Eddrachillis

"EDDRACHILLIS, a parish in county Sutherland, Scotland. Scourie is its post town. It lies open to the Atlantic on the W. coast; its inland boundaries being the parishes of Farr, Durness, Lairg, Creech, and Assynt. Its greatest length is 27 miles, its width 17 miles. The parochial limits include several islands in the vicinity. This parish is in the presbytery of Tongue, and synod of Sutherland and Caithness, in the patronage of the crown. The minister has a stipend of £158. The church, built in 1829, stands near the opening of Loch Inchard. Here are two Free churches, a Society school, and some private schools. This parish, once a part of Durness, is almost wholly a trackless wilderness. The Duke of Sutherland's deer forest occupies a considerable portion. Two sea-lochs indent the parish, and divide it into three districts. It was bought back into the Sutherland family in 1829 front the Mackays, who held it from the Kinnairds of Kinnaird in 1515, into which family it had passed by the Morays in 1440, Richard Moray having it from his brother, the Duke of Sutherland, the original landowner, at the end of the 12th century."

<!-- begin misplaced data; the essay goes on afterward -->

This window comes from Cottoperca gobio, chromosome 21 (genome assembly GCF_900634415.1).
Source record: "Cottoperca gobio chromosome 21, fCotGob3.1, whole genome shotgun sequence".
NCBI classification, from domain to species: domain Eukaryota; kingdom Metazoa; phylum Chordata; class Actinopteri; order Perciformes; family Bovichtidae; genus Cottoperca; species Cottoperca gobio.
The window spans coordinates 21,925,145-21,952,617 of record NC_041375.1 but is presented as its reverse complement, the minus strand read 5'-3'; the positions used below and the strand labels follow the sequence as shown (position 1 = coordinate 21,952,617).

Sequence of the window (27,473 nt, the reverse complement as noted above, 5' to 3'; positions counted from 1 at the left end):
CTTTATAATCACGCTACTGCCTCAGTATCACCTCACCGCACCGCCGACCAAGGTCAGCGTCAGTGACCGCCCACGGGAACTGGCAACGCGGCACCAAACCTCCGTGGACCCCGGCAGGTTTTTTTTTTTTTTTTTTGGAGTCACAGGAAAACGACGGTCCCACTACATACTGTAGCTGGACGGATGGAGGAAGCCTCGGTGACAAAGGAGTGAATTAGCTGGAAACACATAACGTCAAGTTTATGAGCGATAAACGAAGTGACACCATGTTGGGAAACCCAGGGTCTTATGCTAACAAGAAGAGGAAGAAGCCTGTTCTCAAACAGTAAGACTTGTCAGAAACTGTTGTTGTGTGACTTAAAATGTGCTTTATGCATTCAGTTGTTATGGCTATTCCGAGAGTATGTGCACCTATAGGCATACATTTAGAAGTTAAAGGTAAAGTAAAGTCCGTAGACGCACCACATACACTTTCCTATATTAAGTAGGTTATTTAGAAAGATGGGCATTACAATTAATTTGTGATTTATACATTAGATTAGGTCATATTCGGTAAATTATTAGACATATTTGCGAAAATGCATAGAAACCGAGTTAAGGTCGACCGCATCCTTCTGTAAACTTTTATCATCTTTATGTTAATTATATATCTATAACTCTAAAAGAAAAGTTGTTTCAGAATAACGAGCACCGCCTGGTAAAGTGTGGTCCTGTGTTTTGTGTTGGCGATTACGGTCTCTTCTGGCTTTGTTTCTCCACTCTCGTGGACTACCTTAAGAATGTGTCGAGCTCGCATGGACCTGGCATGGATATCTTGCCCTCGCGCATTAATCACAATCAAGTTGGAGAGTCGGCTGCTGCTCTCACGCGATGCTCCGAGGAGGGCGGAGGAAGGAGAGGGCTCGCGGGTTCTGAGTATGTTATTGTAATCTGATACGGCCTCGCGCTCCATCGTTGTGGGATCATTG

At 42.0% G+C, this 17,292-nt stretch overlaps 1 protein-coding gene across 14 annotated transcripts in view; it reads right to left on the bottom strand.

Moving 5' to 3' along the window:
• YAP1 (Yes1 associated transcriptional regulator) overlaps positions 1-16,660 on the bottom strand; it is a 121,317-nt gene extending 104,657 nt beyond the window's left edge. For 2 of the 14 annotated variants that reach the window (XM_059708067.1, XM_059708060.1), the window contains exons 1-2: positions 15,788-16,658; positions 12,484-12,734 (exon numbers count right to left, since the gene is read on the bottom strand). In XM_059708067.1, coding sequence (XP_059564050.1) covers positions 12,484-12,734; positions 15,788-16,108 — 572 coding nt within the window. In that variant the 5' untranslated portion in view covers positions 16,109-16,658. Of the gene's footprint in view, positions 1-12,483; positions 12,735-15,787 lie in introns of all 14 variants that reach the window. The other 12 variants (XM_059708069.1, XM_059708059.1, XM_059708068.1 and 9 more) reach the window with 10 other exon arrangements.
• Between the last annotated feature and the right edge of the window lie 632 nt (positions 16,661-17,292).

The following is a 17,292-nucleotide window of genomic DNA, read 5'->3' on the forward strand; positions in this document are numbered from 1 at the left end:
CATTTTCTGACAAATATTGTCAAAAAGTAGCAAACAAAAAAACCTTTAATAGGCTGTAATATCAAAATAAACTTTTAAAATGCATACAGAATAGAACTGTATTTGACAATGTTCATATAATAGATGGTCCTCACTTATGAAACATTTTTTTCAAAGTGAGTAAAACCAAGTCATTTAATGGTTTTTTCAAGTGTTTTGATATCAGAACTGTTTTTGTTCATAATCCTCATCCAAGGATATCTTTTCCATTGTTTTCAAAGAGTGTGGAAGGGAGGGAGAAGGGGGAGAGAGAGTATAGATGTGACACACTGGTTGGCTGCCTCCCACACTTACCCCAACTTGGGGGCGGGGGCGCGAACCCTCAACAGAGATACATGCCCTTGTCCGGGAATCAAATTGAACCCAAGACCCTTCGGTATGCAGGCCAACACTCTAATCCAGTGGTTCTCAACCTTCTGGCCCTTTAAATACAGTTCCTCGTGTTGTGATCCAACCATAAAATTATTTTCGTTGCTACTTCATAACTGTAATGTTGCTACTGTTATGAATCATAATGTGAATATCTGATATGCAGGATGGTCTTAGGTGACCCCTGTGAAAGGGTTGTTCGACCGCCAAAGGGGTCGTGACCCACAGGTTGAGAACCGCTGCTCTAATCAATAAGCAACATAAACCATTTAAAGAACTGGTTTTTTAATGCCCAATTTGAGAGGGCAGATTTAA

Description(s) from The National Gazetteer of Great Britain and Ireland (1868)

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Presbyterian / Unitarian
Eddrachillis, Church of Scotland

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1851, Topographical Dictionary of Scotland, Samuel Lewis